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The Honolulu Advertiser

Posted at 11:29 a.m., Tuesday, April 4, 2006

Stocks higher on positive M&A news

Associated Press

NEW YORK — Investors welcomed the possibility of increased merger activity and sent stocks higher today despite a lack of other news that kept trading volume light. The Nasdaq composite index reached a new five-year high after a modest gain.

With Citigroup Inc. freed to pursue expansion by federal regulators and Computer Sciences Corp. putting itself up for sale, investors were cheered by the potential for M&A activity to remain strong through the rest of the year.

However, there were no new economic reports or major corporate earnings and some investors held off from making big bets ahead of Friday's Labor Department report on job creation, a key barometer of economic health.

"There's fairly widespread anticipation that the economic numbers this week will be solid, though not great, and I think the market is reflecting that," said Hugh Johnson, chief investment officer at Johnson Illington Advisors.

The Nasdaq composite index gained 8.62, or 0.37 percent, to 2,345.36. It was the index's best showing since Feb. 16, 2001, when it closed at 2,425.38.

Other stock indicators also moved higher. The Dow Jones industrial average rose 58.91, or 0.53 percent, to 11,203.85, and the Standard & Poor's 500 index added 8.12, or 0.63 percent, to 1,305.93.

Bonds were little changed, with the yield on the 10-year Treasury note steady at 4.87 percent from late yesterday. The dollar fell against most major currencies after a news report predicted the European Central Bank would raise its interest rates, while gold prices were higher.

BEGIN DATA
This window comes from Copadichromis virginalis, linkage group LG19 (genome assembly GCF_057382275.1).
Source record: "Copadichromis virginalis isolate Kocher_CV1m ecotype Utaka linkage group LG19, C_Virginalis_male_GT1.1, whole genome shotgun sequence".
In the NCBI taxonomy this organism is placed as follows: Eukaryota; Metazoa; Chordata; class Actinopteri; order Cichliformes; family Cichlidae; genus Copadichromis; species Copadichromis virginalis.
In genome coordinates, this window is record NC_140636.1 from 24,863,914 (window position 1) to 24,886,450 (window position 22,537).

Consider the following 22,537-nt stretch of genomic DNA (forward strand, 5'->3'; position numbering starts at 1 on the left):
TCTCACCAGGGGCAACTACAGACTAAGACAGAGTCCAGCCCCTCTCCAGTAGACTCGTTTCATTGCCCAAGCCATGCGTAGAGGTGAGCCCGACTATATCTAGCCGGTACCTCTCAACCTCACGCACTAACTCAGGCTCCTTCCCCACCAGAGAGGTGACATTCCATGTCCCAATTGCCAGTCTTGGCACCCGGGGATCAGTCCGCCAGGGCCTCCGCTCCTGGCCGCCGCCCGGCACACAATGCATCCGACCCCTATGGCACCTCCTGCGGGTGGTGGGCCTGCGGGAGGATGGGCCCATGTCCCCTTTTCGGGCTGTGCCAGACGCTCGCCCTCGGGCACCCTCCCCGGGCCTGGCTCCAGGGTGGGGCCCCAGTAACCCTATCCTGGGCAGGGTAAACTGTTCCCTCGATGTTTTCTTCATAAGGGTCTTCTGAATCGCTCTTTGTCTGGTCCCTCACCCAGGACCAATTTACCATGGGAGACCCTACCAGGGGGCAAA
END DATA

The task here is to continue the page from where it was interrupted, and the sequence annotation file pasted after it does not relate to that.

Oil prices fell as traders took profits from the recent rally, though concerns about the political situations in Iran and Nigeria continued to pressure the market. A barrel of light crude settled at $66.23, down 51 cents on the New York Mercantile Exchange.

In corporate news, Dow industrial Citigroup gained 80 cents to $48.21 after the Federal Reserve Bank of New York lifted a year-long ban on new acquisitions as the financial conglomerate worked to improve its internal compliance programs.

Computer Sciences announced its intention to examine "strategic alternatives" — including a sale of the company — while also cutting 5,000 jobs, or 6 percent of its workforce, over the next two years. Computer Sciences jumped $2.51 to $59.80.

The potential for increased M&A deals comes as the Federal Reserve is expected to wind down its current program of interest rate hikes. While another increase is expected in May, bringing the nation's benchmark rate to 5 percent, halting rate hikes soon after could prompt companies to renew their acquisition efforts, knowing that rates for borrowing would be stable.

"The next phase of the market is in M&A activity, and the Fed moving to the sidelines will help with that," said Joe Keating, chief investment officer at First American Asset Management. "So I think investors can still stay in the market and put their money to work."

3M Co. climbed $1.16 to $77 as the Dow component said it would consider selling its branded pharmaceutical business. The unit, which makes products relating to dermatology, women's health and cardiology, employs 1,500 people worldwide.

Electronics retailer Best Buy Co. Inc. said it laid off 300 workers at its corporate headquarters, though it still plans to add jobs at its stores. Best Buy added $1.56 to $57.

International Paper Co. rose 18 cents to $34.90 as the world's largest forest products company announced the sale of 5.1 million acres of forest land to two investor groups for approximately $6.1 billion.

Advancing issues outnumbered decliners by about 9 to 7 on the New York Stock Exchange, where preliminary consolidated volume came to 2.2 billion shares, compared with 2.55 billion traded yesterday.

The Russell 2000 index of smaller companies rose 3.10, or 0.41 percent, to 762.32.

Overseas, Japan's Nikkei stock average fell 0.23 percent. In Europe, Britain's FTSE 100 was down 0.33 percent, France's CAC-40 dropped 0.94 percent for the session, and Germany's DAX index lost 0.17 percent in late trading.